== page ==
Kate Bagnall

Kate Bagnall is a social historian whose research sits at the intersections of migration, law and the family in the British settler colonial world. Kate is best known for her work in Chinese Australian history as well as in the history of the White Australia policy and its colonial beginnings. Her recent publications include the groundbreaking edited collection Locating Chinese Women: Historical Mobility between China and Australia (2021), co-edited with Julia Martínez. Before becoming a senior lecturer in humanities (history) at the University of Tasmania in 2019, Kate was an ARC DECRA research fellow at the University of Wollongong (2016–19).

orcid https://orcid.org/0000-0003-1426-7294

Subjects and Aliens »

Histories of Nationality, Law and Belonging in Australia and New Zealand

Publication date: August 2023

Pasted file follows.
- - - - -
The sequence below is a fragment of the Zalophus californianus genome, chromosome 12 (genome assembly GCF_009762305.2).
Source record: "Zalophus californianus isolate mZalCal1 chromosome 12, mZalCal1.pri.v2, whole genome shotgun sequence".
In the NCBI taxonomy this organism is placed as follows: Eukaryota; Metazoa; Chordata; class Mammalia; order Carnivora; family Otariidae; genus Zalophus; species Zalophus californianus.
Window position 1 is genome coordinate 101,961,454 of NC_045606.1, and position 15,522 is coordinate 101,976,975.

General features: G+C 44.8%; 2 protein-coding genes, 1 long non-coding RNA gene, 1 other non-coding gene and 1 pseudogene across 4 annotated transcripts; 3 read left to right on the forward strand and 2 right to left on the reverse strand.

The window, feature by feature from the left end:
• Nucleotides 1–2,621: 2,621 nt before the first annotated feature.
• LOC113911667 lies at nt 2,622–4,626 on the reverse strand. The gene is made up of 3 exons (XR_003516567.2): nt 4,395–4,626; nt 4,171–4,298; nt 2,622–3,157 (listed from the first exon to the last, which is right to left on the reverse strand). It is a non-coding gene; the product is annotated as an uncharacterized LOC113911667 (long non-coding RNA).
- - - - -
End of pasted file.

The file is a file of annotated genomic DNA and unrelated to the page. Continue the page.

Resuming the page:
Subjects and Aliens confronts the problematic history of belonging in Australia and New Zealand. In both countries, race has often been more important than the law in determining who is considered ‘one of us’. Each chapter in the collection highlights the lived experiences of people who negotiated laws and policies relating to nationality and citizenship rights in twentieth-century Australasia, including Chinese Australians enlisting during the First World War, Dalmatian gum-diggers turned farmers in New Zealand, Indians in 1920s Australia arguing for their citizenship rights, and Australian women who lost their nationality after marrying non-British subjects. The book also considers how the legal belonging—and accompanying rights and protections—of First Nations people has been denied, despite the High Court of Australia’s recent assertion (in the landmark Love & Thoms case of 2020) that Aboriginal people have never been considered ‘aliens’ or ‘foreigners’ since 1788. The experiences of world-famous artist Albert Namatjira, and of those made to apply for ‘certificates of citizenship’ under Western Australian law, suggest otherwise. Subjects and Aliens demonstrates how people who legally belonged were denied rights and protections as citizens through the actions of those who created, administered and interpreted the law across the twentieth century, and how the legal ramifications of those actions can still be felt today.